France has warned the European Union's chief Brexit negotiator, Michel Barnier, that you will veto the Brexit deal if you don't like the terms. Paris is trying to pressure the community bloc not to give in to the United Kingdom on issues that are still under debate, such as fishing rights, which have become an insurmountable obstacle for the French government.
Belgium, Denmark and the Netherlands support France's hardline stance of grant as little access as possible to UK fishing waters, according to information from Bloomberg. The news came at a critical time for the agreement on post-Brexit trade relations between the United Kingdom and the European Union, which remains to be formalized, while both parties try to reach a meeting point before the end of the understanding period, December 31st.
Barnier has warned member countries on Wednesday that important days for a trade agreement are approaching, that expect it to be formalized on Friday or throughout the weekend, and considers that it is an "all or nothing". However, the Twenty-Seven have advised the chief negotiator to stand firm and have indicated that they want to review the deal point by point before it is closed.
THE POUND REMAINS POSITIVE
The price action of the pound, one of the barometers of the talks, indicates that "expectations remain high that an agreement can be reached in the coming days, although there appears to be a decrease in gains for the pound after the positive headlines, at least in the last few sessions, "says Stephen Innes, analyst at AxiTrade. However, "a no-deal result also looks lower and lower, given recent price action," he says. Operators are extremely cautious, particularly if the UK's position to get the deal on time is compromised. The currency remains above $ 1.34, a three-month high.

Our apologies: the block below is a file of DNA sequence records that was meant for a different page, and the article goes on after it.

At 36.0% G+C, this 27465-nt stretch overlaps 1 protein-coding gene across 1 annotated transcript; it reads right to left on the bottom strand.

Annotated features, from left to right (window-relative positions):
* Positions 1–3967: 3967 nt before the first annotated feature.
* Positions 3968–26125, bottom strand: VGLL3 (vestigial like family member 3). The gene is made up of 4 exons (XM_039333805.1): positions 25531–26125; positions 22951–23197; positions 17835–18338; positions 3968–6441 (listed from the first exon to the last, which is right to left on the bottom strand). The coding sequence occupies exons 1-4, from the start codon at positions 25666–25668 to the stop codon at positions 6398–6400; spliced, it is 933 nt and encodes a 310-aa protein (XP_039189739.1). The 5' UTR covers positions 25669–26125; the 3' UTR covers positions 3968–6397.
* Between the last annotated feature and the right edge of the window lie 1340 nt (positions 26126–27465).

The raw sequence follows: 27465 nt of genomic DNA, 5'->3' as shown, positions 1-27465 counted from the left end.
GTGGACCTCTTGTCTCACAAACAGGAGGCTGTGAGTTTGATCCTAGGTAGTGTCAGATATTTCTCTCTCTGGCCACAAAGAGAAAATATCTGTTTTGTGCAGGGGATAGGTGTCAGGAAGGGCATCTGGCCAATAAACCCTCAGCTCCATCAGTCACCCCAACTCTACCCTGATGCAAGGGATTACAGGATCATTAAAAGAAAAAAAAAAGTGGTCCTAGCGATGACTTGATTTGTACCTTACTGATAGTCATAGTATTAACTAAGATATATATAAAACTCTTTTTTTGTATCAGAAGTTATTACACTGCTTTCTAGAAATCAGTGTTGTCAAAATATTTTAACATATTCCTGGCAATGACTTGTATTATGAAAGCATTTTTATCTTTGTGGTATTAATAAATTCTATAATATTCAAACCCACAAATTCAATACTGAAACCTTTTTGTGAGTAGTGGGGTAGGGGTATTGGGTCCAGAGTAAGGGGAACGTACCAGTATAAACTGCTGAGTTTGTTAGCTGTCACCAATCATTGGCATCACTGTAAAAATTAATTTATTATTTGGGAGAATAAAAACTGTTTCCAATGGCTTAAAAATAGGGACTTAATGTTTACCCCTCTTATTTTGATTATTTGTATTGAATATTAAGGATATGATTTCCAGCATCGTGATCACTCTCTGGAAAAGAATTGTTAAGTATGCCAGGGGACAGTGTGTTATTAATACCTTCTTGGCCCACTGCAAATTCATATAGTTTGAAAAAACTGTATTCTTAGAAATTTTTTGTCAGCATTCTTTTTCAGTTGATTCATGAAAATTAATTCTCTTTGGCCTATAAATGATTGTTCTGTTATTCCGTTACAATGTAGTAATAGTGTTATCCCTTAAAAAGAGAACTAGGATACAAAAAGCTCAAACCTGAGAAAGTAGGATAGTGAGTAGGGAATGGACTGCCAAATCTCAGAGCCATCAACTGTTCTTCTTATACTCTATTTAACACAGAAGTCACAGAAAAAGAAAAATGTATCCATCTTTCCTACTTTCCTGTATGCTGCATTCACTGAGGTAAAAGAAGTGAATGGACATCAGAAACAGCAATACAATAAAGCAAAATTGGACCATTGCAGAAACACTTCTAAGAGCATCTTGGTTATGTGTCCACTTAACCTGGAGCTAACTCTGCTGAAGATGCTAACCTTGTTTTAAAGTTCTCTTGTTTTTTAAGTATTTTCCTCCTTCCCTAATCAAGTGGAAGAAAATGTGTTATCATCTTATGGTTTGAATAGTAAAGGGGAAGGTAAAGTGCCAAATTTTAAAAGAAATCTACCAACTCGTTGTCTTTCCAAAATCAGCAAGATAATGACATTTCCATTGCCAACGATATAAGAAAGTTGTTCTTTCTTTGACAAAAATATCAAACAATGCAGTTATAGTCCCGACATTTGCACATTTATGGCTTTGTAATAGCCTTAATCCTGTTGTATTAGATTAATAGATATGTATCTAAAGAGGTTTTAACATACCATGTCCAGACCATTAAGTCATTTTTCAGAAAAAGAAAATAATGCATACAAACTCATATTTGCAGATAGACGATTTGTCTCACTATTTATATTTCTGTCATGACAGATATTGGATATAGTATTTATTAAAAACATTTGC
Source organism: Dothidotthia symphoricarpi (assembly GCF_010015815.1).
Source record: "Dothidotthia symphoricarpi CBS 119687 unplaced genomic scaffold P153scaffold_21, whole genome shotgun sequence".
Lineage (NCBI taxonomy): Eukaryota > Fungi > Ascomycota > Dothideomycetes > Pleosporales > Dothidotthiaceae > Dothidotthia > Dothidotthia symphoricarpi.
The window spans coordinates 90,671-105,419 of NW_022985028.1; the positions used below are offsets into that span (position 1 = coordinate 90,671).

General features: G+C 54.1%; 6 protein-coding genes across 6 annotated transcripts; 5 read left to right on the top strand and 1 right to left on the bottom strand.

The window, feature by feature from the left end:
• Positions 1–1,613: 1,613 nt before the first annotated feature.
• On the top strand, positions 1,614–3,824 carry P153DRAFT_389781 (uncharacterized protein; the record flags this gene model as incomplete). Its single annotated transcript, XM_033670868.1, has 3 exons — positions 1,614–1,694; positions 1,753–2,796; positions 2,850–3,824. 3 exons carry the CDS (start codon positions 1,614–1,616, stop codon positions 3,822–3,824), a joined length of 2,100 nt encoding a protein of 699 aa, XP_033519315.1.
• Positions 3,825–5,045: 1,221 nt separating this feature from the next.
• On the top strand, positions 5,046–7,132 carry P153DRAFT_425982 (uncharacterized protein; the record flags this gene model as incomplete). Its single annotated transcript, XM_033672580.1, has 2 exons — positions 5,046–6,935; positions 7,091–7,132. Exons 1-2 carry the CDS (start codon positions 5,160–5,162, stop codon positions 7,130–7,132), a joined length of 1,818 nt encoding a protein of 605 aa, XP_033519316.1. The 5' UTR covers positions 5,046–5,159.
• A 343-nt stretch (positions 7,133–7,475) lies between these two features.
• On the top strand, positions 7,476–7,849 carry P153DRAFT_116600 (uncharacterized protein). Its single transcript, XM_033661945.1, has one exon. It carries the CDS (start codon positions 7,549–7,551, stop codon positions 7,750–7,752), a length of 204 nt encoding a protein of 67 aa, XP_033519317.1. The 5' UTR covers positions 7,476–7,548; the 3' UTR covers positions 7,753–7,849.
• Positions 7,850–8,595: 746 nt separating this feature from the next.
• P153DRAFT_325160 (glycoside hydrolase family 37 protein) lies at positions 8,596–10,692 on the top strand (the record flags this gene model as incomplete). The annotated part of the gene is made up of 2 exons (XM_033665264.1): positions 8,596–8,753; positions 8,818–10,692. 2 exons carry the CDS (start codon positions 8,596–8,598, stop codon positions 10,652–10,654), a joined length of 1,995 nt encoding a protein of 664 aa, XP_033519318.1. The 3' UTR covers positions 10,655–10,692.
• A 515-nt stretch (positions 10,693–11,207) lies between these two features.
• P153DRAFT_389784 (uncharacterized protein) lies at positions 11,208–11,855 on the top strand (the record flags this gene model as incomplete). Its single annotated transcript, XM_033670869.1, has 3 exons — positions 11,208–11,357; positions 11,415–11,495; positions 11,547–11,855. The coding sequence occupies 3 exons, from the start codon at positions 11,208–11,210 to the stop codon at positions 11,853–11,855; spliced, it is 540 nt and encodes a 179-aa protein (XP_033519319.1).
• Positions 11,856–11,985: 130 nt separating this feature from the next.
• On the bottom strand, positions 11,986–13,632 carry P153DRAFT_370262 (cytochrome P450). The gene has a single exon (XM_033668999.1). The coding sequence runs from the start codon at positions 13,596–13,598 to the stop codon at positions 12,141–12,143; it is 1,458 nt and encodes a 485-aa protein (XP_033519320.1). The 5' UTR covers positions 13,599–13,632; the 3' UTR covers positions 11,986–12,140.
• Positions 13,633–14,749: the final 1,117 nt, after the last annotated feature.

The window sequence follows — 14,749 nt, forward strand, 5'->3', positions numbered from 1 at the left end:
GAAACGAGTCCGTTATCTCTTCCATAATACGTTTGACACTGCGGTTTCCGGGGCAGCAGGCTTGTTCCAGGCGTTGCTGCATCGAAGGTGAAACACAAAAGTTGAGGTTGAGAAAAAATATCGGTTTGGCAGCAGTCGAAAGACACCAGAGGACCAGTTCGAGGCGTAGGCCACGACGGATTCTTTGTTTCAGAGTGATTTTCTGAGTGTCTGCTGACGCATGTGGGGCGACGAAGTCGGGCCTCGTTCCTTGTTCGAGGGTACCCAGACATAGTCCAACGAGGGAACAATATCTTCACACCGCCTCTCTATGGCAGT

The EU heads of government meet on December 10, and hope to reach the date with a pact more than solved and thus address the negotiation of European budgets without a major burden. However, if an agreement is not reached before the deadline, as of January 1, 2021, relations would be governed by the rules of the World Trade Organization (WTO).